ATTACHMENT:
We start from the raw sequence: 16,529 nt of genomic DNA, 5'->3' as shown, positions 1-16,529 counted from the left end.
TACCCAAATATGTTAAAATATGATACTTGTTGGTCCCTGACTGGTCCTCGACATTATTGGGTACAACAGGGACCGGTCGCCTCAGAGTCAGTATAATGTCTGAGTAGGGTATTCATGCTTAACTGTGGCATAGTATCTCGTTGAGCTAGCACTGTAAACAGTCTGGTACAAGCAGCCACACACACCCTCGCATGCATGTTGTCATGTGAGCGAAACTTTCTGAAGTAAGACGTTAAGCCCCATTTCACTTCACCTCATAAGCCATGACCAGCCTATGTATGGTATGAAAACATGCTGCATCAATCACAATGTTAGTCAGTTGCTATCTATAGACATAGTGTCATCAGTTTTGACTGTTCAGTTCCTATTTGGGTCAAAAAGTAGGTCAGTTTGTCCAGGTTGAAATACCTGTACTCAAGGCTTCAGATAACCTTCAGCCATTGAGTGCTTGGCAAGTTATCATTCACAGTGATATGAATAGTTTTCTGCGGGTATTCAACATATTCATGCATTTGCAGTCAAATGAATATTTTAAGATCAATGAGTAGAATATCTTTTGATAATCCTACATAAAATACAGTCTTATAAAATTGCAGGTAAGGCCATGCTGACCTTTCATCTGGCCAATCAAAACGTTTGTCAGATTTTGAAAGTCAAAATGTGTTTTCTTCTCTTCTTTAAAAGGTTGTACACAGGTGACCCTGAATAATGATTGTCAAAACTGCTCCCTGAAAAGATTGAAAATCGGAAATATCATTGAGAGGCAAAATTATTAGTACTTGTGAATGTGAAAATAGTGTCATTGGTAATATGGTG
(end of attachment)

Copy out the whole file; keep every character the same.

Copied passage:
We start from the raw sequence: 16,529 nt of genomic DNA, 5'->3' as shown, positions 1-16,529 counted from the left end.
TACCCAAATATGTTAAAATATGATACTTGTTGGTCCCTGACTGGTCCTCGACATTATTGGGTACAACAGGGACCGGTCGCCTCAGAGTCAGTATAATGTCTGAGTAGGGTATTCATGCTTAACTGTGGCATAGTATCTCGTTGAGCTAGCACTGTAAACAGTCTGGTACAAGCAGCCACACACACCCTCGCATGCATGTTGTCATGTGAGCGAAACTTTCTGAAGTAAGACGTTAAGCCCCATTTCACTTCACCTCATAAGCCATGACCAGCCTATGTATGGTATGAAAACATGCTGCATCAATCACAATGTTAGTCAGTTGCTATCTATAGACATAGTGTCATCAGTTTTGACTGTTCAGTTCCTATTTGGGTCAAAAAGTAGGTCAGTTTGTCCAGGTTGAAATACCTGTACTCAAGGCTTCAGATAACCTTCAGCCATTGAGTGCTTGGCAAGTTATCATTCACAGTGATATGAATAGTTTTCTGCGGGTATTCAACATATTCATGCATTTGCAGTCAAATGAATATTTTAAGATCAATGAGTAGAATATCTTTTGATAATCCTACATAAAATACAGTCTTATAAAATTGCAGGTAAGGCCATGCTGACCTTTCATCTGGCCAATCAAAACGTTTGTCAGATTTTGAAAGTCAAAATGTGTTTTCTTCTCTTCTTTAAAAGGTTGTACACAGGTGACCCTGAATAATGATTGTCAAAACTGCTCCCTGAAAAGATTGAAAATCGGAAATATCATTGAGAGGCAAAATTATTAGTACTTGTGAATGTGAAAATAGTGTCATTGGTAATATGGTG